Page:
There was a “Meet the Teacher Night” this week at my son’s high school. Parents follow their child’s schedule, with seven minute periods instead of the normal forty-four. It was definitely an eye opener.
Period 1: English Language Arts:
The English teacher is enthusiastic. She takes us through her grading system quickly…quizzes, tests, homework, and class participation count for this and that percentage of their grades. She moves quickly on to holding up some of the material they’ll be reading: Fahrenheit 45i, MacBeth, etc. She explains that some of the more difficult material she will read with them in class so she can help them get the most from their reading. I get the feeling, listening to her, that she has high standards, really enjoys her subject matter, AND wants kids to appreciate literature and writing.
Period 2: Biology
Once again the teacher runs through his grading system. He explains some the framework of the curriculum in his course. He never looks at any notes and is very confident. Then he says,
“I have two goals for the year. I want every kid to pass the Regents and I want them to have fun; to love science. So many kids get to this age and say they HATE science. I think science is amazing and I want them to feel that way too. Sometimes when things get so intense, I’ll just call a “time out” and we’ll do something that is a lot of fun. They’re still kids and if I do my job they’ll love this class.”
Wow! guy has the right balance of no nonsense, enthusiasm, and love of kids, that I wish every teacher had. Very clear about his goals.
Period 3: Mathematics
Uh-Oh! This teacher keeps looking down at her notes. She seems ill at ease. She launches into a long riff about cell phones. They are forbidden; but she knows the kids use them anyway. She can tell when they are looking down at their desks a certain way that they are really playing with their phones. She will give them one chance before she confiscates them; but if it happens more than once on the same day, they won’t get the second chance because … and on and on she goes.
What she seems to be trying to tell us parents is that she has been around and knows the ropes and is one step ahead of the kids. I wonder why this is so important for her to relay to us.
She moves on to her grading system but makes it clear that “if they do this…I will do that” It’s like she’s a prison warden reciting the rules of the institution. No mention of what they will be learning. No mention of her subject matter at all. No positive words at all. This teacher is all about Control!, Control!, Control!.
Period 4: History
This teacher speaks in a low monotone. She goes over her grading system. She talks about how she prepares the students for the Regents. She doesn’t reveal much of herself and what I do see is flat. My first impression is that she’ll cover the material; but this won’t be a class with much life in it.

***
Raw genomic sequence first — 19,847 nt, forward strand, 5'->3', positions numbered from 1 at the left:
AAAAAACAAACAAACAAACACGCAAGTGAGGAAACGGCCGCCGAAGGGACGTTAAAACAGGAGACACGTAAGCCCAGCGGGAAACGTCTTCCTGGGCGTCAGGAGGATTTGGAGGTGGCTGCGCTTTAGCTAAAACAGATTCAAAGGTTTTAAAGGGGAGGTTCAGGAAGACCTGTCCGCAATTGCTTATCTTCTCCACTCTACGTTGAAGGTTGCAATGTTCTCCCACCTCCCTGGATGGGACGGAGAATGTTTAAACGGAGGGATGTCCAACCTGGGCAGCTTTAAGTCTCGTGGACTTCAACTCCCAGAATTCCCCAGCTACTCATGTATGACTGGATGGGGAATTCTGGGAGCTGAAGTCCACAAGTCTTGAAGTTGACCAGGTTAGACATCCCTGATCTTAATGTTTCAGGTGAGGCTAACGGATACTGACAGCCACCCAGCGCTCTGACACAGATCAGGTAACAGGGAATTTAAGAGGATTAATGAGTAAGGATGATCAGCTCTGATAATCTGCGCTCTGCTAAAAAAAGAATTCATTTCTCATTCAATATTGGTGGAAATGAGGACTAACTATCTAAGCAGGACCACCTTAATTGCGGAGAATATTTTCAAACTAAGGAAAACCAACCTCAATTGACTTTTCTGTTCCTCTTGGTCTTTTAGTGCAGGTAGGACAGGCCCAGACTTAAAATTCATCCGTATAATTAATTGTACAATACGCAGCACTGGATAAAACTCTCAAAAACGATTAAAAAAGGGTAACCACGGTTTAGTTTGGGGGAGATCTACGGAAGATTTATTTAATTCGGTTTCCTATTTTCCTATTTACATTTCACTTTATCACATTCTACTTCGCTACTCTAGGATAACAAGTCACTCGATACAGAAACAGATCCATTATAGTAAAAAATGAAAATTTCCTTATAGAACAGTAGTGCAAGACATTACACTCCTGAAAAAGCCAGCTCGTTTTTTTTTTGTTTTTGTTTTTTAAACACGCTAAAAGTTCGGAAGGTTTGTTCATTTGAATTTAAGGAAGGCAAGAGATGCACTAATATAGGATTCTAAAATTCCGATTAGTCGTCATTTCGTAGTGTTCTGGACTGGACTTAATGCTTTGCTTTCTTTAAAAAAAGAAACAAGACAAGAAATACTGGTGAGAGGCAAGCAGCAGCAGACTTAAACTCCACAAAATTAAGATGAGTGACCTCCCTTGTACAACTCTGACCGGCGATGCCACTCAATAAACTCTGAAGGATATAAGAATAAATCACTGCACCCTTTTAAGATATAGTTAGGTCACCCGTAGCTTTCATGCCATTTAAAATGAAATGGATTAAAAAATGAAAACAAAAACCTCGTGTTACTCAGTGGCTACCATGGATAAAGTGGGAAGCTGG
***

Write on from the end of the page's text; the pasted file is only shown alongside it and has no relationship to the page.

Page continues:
Period 5: Personal Finance
This teacher is really into his subject matter. If he had this course when he was in school, he might not have become a teacher, he says. We all need this course. It covers everything from credit cards to home mortgages. We don’t save enough. Kids don’t even know how much they spend. He has them do a spending journal for a month. Wow! he is funny, enthusiastic, and parents leave asking if they can sit in on his class.
Period 6: Spanish
The Spanish teacher is reserved. She goes over her grading system. She talks about the textbook a bit. She let’s us know that she gives detention if kids don’t do their homework. No discussion of her subject matter.
So that’s my snapshot “Meet the Teacher Night”, and my son’s teachers. In my view, they contain much of the spectrum of personalities that comprise public education today.
On one level nights like this are an excellent way to “show off” the district. As school budgets become tighter and tighter, having parents meet the district’s teachers is an excellent opportunity to show the value of the district’s professional staff.
On this level, I believe the night failed. In general the teachers were ill at ease and unrehearsed. There was little to inspire, little creativity, little to excite. If these presentations served the purpose of movie trailers or informal job interviews…they fell flat. Most of the time was spent explaining how students’ grades would be computed.
Mostly, it seemed that the message of this night was to reassure parents that nothing had changed from the days when they sat in these classrooms as students. Things were still under control and still boring.
On another level, my belief that “who we are is how we teach” was reinforced. Some teachers bring enthusiasm, confidence, and a sense of fun to their classrooms; others bring their anxieties and fears. No matter how we tweak or revamp the curriculum, the fundamental relationship between teacher and student is still the most important part of public education today. Unless we realize that change is personal, and involves personalities, transforming teaching and learning will be elusive.